Everyone kinda likes a vibrating chair. Whether it’s the coin-operated kind at the mall or airport, or the ones that replace a masseuse at cheap spas, vibrating chairs are always a bit awkward but ultimately relaxing because our bodies like to be shaken gently. Like babies in cradles, we’re soothed by peaceful, repetitive movement. This is great when it’s intentional, but not when the vibrations come from a car, researchers warn in a new study in the journal Ergonomics.
That’s because the last thing you want to do in a car is become drowsier than you already are, write the team of RMIT University psychologists in the paper, published this month. Drowsy drivers are involved of 9.5 percent of all crashes — up to 10.8 percent in severe ones — reported researchers in a study published by the AAA Foundation for Traffic Safety in February. And according to the new paper, co-authored by RMIT psychology professor Stephen Robinson, Ph.D., the vibrations of cars might only make that drowsiness worse — but you already knew that.
“[At] an intuitive level, we are all aware that there must be a link - that is why parents sometimes drive their children in a car to help them go to sleep,” Robinson told Inverse in an email. What he and his colleagues wanted to do in the new study is measure the effect of car vibration on driver heart rate so they could better understand its link to drowsiness and design interventions to keep people awake.
They performed their experiments on 15 Australian drivers inside a virtual simulator meant to mimc what it’s like to drive on a monotonous two-lane highway, set up on top of a platform that could vibrate at low frequencies of four to seven Hertz (cycles per second). By monitoring heart rate during the simulations, the team found that it only took 15 minutes of vibing and driving before drowsiness sets in, and after half an hour, it started to affect the ability to stay focused and alert, noted Robinson in a statement published July 5. Drivers who know they are getting sleepy are in a stressful position, they explain, and the the stress of trying to stay awake manifests as increased variability in heart rate.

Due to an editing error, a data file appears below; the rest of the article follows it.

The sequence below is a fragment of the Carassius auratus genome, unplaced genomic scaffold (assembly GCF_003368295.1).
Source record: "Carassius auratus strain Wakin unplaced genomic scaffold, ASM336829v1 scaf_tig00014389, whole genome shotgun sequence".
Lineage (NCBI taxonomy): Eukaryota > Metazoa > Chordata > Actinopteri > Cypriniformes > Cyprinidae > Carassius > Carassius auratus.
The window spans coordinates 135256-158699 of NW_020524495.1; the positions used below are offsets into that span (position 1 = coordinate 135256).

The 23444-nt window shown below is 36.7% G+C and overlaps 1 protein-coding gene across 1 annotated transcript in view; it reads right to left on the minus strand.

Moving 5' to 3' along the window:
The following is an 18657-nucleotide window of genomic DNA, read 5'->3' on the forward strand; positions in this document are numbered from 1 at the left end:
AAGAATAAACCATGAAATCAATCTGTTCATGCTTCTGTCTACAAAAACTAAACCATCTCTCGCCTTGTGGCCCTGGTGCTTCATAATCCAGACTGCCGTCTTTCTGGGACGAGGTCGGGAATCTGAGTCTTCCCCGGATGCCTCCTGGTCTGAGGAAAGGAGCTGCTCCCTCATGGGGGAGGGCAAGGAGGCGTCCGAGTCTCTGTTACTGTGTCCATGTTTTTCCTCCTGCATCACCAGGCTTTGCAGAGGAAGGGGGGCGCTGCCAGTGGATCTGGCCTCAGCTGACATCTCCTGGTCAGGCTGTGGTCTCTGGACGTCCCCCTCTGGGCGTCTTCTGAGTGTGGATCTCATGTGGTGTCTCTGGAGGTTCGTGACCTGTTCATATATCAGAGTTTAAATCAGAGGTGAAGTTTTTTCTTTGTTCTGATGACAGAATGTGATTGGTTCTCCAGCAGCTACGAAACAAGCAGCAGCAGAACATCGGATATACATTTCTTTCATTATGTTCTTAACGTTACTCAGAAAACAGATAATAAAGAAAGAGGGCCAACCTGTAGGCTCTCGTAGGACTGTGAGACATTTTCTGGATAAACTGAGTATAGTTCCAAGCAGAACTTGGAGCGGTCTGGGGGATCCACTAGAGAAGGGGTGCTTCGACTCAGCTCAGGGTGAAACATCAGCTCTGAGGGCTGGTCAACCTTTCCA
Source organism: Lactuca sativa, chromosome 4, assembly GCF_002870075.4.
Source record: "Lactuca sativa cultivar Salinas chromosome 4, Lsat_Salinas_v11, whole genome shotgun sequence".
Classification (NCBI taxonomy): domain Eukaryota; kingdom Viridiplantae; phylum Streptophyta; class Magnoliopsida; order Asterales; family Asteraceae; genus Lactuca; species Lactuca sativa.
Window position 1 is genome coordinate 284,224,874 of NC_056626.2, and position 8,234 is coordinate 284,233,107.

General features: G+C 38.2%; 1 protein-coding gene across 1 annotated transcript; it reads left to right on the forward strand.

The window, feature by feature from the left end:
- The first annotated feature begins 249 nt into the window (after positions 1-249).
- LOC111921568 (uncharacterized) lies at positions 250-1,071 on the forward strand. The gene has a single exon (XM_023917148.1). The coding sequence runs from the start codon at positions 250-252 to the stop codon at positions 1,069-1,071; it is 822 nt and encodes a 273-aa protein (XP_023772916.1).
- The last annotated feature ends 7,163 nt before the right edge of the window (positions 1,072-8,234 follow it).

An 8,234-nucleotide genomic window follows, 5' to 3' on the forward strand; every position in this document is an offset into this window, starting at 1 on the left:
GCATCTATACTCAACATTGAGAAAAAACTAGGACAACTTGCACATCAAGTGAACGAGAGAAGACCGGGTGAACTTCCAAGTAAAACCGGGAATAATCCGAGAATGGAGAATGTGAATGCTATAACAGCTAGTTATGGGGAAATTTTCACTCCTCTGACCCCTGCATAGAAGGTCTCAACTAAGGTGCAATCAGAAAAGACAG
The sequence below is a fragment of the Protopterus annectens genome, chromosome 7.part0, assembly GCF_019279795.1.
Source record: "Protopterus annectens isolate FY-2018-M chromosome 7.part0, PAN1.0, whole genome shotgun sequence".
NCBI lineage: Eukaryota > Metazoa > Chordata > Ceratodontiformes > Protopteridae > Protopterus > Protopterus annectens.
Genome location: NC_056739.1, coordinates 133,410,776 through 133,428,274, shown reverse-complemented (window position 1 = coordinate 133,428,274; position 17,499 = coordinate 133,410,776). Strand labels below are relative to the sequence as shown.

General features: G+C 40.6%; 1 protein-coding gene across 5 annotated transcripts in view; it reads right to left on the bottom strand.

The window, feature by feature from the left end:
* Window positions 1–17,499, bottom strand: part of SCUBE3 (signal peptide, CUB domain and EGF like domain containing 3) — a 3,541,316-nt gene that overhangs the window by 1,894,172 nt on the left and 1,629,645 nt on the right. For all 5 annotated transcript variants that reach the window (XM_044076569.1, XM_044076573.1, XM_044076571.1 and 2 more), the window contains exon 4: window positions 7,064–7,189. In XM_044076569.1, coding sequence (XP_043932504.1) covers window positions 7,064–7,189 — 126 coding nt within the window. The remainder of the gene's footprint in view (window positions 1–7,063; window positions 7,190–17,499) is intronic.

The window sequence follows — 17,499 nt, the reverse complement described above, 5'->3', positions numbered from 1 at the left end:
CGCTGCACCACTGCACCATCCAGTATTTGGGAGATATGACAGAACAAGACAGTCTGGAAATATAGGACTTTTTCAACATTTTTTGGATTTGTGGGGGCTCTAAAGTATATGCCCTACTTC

These findings are consistent with the team’s previous work and a handful of Japanese studies, like one 2017 Journal of Healthcare Engineering paper, showing that vibrating trains make passengers sleepy. But, perhaps worryingly, “relatively little attention has been given to the link between vehicle vibration and drowsiness,” says Robinson.
But the more we can learn how vehicle vibrations affect drivers and which ones are most sleepiness-inducing, the easier it’ll be to design a way to intervene. Robinson explains that controlling car vibrations is a twofold process that requires limiting those from both the surface of the road and those from the engine. “Motor vehicle manufacturers already have methods of passively limiting vibrations from these sources to improve passenger comfort,” he says.
It’s possible to actively cancel out “bad” vibrations in the same way that noise-cancelling headphones block out unwanted noise with benign sounds through vehicle and seat design, he says, but “we will first need to determine in greater detail the exact frequencies that are problematic.”
Not all vibrations, after all, make you want to go to sleep. The trick to solving the drowsiness issue will be figuring out which frequencies are most problematic — and, possibly, finding the one that might keep drivers awake.
“We do not have a definitive answer, as we are still researching this,” says Robinson. “Our early pilot data suggests that 20 Hz (20 vibrations per second) may help drivers to stay alert, but this may change when we have collected more data.”
In the meantime, drowsy drivers should remain aware of their mental state — and pull over when it gets to be problematic. “If a driver becomes aware that they are becoming drowsy and losing concentration, the safest course of action is to pull over and change drivers or take a ‘power nap’,” Robinson says.